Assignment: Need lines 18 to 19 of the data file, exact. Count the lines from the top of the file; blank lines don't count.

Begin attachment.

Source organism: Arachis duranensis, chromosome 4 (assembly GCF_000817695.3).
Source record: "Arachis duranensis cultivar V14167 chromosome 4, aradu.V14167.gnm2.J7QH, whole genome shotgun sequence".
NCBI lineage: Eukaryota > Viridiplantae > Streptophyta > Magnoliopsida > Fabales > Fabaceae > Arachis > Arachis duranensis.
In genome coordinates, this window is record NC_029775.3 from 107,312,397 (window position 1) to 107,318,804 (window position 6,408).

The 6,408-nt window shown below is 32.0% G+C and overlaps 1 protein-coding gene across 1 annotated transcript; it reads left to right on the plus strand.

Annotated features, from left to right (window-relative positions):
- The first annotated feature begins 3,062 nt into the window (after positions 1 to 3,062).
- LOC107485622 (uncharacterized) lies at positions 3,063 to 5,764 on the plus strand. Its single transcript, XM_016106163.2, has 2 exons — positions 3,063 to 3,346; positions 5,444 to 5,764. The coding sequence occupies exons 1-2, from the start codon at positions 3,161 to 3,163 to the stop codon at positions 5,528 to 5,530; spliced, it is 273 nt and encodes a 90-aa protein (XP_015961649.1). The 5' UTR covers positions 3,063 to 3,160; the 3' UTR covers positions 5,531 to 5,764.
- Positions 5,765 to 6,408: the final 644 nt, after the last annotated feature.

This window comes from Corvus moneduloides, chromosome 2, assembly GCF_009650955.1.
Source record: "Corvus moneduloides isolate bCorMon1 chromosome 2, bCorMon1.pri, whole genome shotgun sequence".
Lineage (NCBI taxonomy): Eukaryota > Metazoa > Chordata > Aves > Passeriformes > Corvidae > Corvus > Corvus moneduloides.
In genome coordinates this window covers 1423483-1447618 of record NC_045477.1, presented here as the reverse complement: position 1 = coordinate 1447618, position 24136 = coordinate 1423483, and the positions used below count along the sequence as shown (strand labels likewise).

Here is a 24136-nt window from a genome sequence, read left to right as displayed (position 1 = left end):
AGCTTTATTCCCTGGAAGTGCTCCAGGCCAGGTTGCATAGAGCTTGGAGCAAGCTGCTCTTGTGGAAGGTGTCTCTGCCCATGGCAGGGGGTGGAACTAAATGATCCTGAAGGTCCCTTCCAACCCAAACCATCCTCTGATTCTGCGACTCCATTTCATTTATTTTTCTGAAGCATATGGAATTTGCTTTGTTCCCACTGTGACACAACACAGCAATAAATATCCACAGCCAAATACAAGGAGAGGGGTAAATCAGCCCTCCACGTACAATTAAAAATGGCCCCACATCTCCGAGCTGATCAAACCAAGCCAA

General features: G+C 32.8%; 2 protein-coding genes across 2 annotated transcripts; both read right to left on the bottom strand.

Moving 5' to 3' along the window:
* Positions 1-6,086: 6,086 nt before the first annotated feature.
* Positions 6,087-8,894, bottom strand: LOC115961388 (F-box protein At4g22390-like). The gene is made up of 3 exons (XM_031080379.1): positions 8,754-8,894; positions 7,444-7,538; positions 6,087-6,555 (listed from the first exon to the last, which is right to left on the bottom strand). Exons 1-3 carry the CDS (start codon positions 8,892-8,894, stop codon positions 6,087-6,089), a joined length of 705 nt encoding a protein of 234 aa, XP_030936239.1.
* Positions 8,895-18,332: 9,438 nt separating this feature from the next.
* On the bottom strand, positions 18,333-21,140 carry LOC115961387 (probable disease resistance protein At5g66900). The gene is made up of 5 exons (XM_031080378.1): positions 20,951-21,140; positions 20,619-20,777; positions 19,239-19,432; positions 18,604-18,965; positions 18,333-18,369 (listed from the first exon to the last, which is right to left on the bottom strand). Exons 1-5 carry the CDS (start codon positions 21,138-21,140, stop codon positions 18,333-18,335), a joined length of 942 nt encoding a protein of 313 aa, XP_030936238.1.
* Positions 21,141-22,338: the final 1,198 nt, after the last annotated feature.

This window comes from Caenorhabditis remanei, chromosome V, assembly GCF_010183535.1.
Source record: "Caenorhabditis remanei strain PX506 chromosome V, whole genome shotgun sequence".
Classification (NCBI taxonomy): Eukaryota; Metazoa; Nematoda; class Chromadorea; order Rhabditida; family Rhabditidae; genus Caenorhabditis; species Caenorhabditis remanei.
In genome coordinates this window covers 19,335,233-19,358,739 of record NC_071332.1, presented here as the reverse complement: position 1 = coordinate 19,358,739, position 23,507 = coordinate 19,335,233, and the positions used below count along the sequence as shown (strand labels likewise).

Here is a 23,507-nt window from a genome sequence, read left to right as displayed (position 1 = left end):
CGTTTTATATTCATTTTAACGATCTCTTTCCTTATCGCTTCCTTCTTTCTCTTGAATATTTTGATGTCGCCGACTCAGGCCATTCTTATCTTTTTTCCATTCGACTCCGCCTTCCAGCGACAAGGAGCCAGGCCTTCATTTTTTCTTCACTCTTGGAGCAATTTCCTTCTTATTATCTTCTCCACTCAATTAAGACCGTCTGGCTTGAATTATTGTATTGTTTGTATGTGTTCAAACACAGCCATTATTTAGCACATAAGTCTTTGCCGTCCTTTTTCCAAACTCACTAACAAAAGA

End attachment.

* Positions 1-6,086: 6,086 nt before the first annotated feature.
* Positions 6,087-8,894, bottom strand: LOC115961388 (F-box protein At4g22390-like). The gene is made up of 3 exons (XM_031080379.1): positions 8,754-8,894; positions 7,444-7,538; positions 6,087-6,555 (listed from the first exon to the last, which is right to left on the bottom strand). Exons 1-3 carry the CDS (start codon positions 8,892-8,894, stop codon positions 6,087-6,089), a joined length of 705 nt encoding a protein of 234 aa, XP_030936239.1.